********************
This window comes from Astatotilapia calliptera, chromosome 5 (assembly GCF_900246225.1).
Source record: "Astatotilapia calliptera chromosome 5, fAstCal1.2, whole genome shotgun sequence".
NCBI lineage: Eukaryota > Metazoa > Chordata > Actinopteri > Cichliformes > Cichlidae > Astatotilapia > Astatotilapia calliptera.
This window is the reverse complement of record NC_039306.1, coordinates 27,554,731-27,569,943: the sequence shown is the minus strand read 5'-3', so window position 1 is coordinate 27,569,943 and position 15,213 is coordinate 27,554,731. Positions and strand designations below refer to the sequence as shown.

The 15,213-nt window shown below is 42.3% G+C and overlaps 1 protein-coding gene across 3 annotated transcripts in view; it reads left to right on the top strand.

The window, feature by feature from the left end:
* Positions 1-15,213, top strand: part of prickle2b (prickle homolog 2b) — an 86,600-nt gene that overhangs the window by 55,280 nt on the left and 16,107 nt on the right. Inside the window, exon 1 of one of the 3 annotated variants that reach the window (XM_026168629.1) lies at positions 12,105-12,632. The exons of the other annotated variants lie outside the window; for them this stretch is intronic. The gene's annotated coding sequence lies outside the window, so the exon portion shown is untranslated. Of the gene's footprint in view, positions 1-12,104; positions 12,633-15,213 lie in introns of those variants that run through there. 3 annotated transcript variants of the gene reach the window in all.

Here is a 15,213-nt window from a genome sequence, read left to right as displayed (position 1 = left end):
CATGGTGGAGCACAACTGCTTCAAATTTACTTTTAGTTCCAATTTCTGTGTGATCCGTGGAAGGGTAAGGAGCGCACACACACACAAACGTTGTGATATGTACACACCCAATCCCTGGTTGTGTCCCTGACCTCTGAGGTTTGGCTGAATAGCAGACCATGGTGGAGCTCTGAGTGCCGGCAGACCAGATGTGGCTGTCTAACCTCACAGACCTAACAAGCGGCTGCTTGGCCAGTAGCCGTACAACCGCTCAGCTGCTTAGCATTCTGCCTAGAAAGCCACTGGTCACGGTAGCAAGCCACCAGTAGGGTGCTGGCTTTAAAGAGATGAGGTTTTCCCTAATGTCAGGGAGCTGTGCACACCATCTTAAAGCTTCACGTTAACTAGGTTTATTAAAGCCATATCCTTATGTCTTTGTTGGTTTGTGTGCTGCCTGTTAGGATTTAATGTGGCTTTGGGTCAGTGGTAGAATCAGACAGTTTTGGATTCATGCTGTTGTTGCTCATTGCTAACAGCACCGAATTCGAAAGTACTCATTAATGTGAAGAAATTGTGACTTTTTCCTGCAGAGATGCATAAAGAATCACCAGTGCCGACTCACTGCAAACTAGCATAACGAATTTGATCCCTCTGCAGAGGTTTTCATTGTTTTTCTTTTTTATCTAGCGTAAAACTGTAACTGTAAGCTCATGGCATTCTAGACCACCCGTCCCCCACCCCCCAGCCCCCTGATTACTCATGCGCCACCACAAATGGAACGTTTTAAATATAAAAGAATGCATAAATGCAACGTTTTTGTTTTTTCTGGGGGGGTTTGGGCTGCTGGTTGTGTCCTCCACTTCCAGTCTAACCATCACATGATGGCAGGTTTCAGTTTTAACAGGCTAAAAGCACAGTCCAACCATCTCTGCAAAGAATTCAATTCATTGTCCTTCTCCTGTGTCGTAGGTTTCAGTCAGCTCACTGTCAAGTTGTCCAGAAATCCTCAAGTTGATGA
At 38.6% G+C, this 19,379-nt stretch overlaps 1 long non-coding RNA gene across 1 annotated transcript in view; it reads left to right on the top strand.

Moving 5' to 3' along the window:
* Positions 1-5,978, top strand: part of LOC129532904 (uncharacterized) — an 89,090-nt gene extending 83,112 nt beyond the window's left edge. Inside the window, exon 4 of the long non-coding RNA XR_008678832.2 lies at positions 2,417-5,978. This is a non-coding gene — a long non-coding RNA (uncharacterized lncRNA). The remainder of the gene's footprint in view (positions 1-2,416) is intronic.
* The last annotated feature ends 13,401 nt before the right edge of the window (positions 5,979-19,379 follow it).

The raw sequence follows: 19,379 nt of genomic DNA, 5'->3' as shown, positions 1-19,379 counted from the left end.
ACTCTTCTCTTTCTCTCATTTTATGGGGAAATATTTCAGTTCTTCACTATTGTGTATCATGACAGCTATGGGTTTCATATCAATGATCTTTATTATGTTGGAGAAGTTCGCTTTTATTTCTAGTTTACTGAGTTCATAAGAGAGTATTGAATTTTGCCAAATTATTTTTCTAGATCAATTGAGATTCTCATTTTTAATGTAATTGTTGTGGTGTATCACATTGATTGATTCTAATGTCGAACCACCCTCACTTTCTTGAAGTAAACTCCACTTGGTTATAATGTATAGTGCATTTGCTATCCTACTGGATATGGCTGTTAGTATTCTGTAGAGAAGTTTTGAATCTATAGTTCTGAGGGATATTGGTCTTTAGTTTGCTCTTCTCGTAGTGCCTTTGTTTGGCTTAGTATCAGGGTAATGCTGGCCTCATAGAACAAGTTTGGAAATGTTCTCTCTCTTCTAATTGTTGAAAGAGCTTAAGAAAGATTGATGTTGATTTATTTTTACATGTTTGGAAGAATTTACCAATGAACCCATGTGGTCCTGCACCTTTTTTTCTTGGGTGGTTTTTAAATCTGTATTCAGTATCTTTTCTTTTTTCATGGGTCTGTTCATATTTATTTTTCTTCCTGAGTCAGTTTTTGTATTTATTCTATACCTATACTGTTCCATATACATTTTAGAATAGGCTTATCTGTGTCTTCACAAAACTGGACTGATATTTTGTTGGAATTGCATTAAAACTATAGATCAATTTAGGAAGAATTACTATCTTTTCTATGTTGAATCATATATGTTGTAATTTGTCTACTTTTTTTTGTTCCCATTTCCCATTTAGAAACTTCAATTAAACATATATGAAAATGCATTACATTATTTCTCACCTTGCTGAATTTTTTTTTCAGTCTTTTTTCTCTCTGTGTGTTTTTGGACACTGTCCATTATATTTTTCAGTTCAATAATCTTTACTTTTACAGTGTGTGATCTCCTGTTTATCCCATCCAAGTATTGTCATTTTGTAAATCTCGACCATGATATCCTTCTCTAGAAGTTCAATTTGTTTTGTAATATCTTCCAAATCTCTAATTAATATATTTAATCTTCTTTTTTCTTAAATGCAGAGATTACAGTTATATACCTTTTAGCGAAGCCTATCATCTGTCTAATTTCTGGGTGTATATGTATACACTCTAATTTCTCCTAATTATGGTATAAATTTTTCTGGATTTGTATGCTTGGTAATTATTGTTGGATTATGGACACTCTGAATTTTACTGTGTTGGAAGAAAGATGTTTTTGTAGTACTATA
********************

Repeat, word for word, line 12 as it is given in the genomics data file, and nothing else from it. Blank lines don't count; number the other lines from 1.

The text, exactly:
* Positions 1-5,978, top strand: part of LOC129532904 (uncharacterized) — an 89,090-nt gene extending 83,112 nt beyond the window's left edge. Inside the window, exon 4 of the long non-coding RNA XR_008678832.2 lies at positions 2,417-5,978. This is a non-coding gene — a long non-coding RNA (uncharacterized lncRNA). The remainder of the gene's footprint in view (positions 1-2,416) is intronic.